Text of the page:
European Court of Justice – Supreme Court or Constitutional Court? 93
The Cour de cassation is the supreme court of the judicial branch of the
system, acting as the court of final appeal for civil and criminal matters. 30
The legal doctrines of the french courts in the matter of european law have,
perhaps evolved since the begining of the European Union, starting from a
position of extreme negativity and gradually became closer to the EU.
The 1960s were marked by disagreement between the french courts and the
ECJ over the obligation of national courts to enforce the supremacy of European
law over national law. The Conseil constitutionnel was declared by the Conseil
d’État to be the only authority entitled to enforce european law supremacy in
In the first years of the 1970s, the Conseil Constitutionnel considered that
enforcing international law supremacy was not respecting its constitutional
mandate, despite the concurrent expansion of its powers in other areas. 32
The Cour de cassation exploited the opportunity left it by the two Conseils to
claim authority to enforce european law over national law.
Before the Maastricht Treaty, the French judges had a flexible legal order.
allowing them to avoid ruling on sensitive questions, even though the ECJ had
been reiterating the supremacy of European law. 33
After the constitutional amendment to article 88, made to permit the adoption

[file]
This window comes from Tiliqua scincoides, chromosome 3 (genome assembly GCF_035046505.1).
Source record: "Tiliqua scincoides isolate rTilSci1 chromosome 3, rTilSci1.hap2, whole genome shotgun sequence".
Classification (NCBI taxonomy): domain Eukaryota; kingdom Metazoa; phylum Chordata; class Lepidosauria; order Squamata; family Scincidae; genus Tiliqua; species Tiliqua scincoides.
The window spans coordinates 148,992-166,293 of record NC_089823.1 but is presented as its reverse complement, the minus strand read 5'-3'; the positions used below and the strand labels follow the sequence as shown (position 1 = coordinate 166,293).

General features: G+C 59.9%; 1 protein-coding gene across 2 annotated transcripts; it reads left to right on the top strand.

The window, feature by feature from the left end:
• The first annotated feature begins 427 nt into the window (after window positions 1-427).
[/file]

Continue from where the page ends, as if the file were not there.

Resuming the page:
of the Maastricht Treaty, the supremacy of European law, and the obligation of the
French courts to enforce it, was included in french law.
After the 2000s, the Conseil Constitutionnel has sought to balance the demands
of the european and french legal orders.
Since 2004, the Conseil Constitutionnel considered that there exists a
constitutional obligation to transpose european directives into french law
according to article 88-1. In 2006 the court specified that the obligation of
transposition is limited. Transposed legislation must not respect principles of
french constitutional identity without the consent of the constituent power. .
The Conseil d’État didn” t want to accept the decreasing of its power entailed
by the growing importance of european law, but was forced to change its position
in recent years, adopting a similar approach to that of the Conseil constitutionnel.34
Adopting the same position with the Conseil Constitutionnel, the Conseil
d’État acknowledged a constitutional obligation to transpose directives into french
law, as limited only by a core of constitutional values on a case-by-case basis.
The Conseil d’État wanted to indicate whether there were principles in
european law equivalent to the relevant french law. The court said that in such
cases the task of interpreting the law must fall to the ECJ to ensure uniform
interpretation of the principles across the EU.
30 See C. White, Op. Cit, p 5
31 See C. White, Op. Cit, p 6
32 See C. White, Op. Cit, p 6
33 See C. White, Op. Cit, p 7
34 See C. White, Op. Cit, p 9